There was a good Bobby Ryan shift in Game 1. It was in the bottom six, and his linemates were displaying Golden Retriever blood, but I'm comfortable pointing to it as one good Bobby Ryan shift in the 21 he had.
According to the OC Register, Ryan is back on the top line in practice. And I think that's a good thing. Sure, he's had flashes of December Bobby Ryan, a player whose game belonged on a milk carton in a walk-in refrigerator somewhere in Outer Mongolia, but it was ultimately Corey Perry who laid down the trail of bread crumbs back to Ryan's offense, so why not put the kid back with the top shelf liquor? Of course, these are just line rushes, and Carlyle won't stay with anything that doesn't work, even if Ryan does play on the first line again. Still, worth noting, I thought. [Editor's Note: In the Game 1 intro video, when Ahlers says "one of the top lines in the NHL," I'm pretty sure they just showed a picture of Getzlaf and Perry's sweaters hanging in the locker room. Ouch, no?]
I had hoped that Sleek would continue Episode VI for tonight's game, but he emailed me this morning to say he wouldn't and that I should stop emailing him every week to see when the next installment is coming out.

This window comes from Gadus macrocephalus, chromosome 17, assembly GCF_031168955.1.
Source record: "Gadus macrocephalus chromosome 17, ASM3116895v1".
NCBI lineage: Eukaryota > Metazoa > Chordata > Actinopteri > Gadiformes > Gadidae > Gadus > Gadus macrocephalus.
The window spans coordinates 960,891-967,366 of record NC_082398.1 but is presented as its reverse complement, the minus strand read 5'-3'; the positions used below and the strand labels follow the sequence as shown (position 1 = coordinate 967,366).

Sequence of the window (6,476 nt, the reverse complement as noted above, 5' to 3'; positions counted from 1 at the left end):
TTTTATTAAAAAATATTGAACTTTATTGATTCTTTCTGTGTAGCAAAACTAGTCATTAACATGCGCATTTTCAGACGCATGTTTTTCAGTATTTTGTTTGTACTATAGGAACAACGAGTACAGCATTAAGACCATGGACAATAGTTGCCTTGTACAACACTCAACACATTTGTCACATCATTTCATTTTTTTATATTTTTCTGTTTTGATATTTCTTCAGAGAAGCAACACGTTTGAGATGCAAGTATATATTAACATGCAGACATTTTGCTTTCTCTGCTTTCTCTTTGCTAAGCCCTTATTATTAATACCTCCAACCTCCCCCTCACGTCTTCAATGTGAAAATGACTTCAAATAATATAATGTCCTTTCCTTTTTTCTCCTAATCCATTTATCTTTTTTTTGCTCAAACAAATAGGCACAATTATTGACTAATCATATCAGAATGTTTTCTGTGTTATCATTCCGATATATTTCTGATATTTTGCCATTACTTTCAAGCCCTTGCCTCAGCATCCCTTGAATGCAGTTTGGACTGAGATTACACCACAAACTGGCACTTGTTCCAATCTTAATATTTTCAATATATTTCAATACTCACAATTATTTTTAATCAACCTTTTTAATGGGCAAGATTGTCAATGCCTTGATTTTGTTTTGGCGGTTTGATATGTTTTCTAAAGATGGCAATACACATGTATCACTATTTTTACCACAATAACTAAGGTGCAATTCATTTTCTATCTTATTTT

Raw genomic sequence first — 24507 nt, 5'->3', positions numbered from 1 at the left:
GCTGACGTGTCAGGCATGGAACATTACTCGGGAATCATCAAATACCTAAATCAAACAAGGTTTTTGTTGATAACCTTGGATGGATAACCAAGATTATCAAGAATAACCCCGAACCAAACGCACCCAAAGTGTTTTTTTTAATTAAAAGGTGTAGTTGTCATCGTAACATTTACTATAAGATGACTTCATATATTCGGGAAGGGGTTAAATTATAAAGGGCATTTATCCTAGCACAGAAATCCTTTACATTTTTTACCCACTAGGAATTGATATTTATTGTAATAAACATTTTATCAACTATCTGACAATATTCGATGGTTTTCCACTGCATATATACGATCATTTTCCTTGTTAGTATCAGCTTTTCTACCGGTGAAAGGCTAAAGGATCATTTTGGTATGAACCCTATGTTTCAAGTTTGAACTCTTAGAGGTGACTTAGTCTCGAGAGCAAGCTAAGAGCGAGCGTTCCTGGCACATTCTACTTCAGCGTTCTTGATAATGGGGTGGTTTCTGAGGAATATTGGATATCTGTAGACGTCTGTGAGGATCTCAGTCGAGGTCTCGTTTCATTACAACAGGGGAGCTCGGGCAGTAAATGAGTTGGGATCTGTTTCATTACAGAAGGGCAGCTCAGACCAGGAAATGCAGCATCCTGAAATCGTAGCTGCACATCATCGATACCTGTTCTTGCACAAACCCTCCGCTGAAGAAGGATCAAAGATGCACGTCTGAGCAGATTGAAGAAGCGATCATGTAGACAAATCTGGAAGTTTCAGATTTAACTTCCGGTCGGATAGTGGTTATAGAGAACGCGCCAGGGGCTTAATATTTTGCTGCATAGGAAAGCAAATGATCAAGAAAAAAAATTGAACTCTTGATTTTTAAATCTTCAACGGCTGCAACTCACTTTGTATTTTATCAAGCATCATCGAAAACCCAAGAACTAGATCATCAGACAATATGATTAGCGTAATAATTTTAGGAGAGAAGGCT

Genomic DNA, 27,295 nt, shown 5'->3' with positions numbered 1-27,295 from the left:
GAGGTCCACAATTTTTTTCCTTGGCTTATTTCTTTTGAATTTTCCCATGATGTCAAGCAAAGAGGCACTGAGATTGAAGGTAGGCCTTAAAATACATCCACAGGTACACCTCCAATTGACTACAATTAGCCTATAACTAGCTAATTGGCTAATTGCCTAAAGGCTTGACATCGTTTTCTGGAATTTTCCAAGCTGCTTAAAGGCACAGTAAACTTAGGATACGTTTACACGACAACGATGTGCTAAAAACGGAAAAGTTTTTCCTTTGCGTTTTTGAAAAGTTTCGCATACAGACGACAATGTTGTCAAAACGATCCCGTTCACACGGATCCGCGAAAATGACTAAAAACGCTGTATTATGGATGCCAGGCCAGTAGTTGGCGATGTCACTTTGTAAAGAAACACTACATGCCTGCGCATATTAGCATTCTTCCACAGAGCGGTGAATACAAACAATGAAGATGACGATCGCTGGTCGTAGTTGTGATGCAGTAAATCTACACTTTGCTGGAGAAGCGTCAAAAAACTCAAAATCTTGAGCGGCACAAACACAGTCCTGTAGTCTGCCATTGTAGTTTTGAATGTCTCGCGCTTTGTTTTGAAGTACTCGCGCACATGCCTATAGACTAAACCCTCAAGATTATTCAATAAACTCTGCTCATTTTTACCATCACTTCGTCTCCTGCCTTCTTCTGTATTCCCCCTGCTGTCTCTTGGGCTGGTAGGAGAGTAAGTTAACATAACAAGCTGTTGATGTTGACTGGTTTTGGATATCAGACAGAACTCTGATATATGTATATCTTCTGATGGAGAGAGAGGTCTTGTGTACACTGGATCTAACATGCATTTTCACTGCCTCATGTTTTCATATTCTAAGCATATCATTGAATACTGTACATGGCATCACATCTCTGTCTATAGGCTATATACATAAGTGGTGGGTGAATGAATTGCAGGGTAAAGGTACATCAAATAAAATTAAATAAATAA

At the game on Wednesday, a Ducks fan represented to me that Anaheim had lost every Game 1 in the 2007 postseason. That's not true. Not at all, actually. The Randy Carlyle Ducks are 2-3 losing Game 1, and undefeated when winning the opening contest.
But I wondered about the value of thinking something like that, thinking that home ice at the Pond hasn't been everything, or that there were players in this group that specifically remembered that home ice hadn't been everything, once upon a time. It's not a bad mindset to have, and I suppose it doesn't matter if you tell yourself a little white lie to get there. That's for the players, of course; fans should have the good sense to keep their facts straight, as what they're thinking has no effect on the outcome of a game.
But losing home ice advantage to open the series is usually when people start talking about the hole you're digging. You now have to win an away game. Lose the first two, and you're talking about the 2-0 hole, then the unicorn that is overcoming the 3-0 hole. It's quicksand.
For the Ducks, it may be nothing more than failing to show up for Game 1, failing to "execute," they said repeatedly. But the learning curve is steep in the playoffs, and the two series that Carlyle's Ducks have been able to emerge from a Game 1 loss are generally considered classics.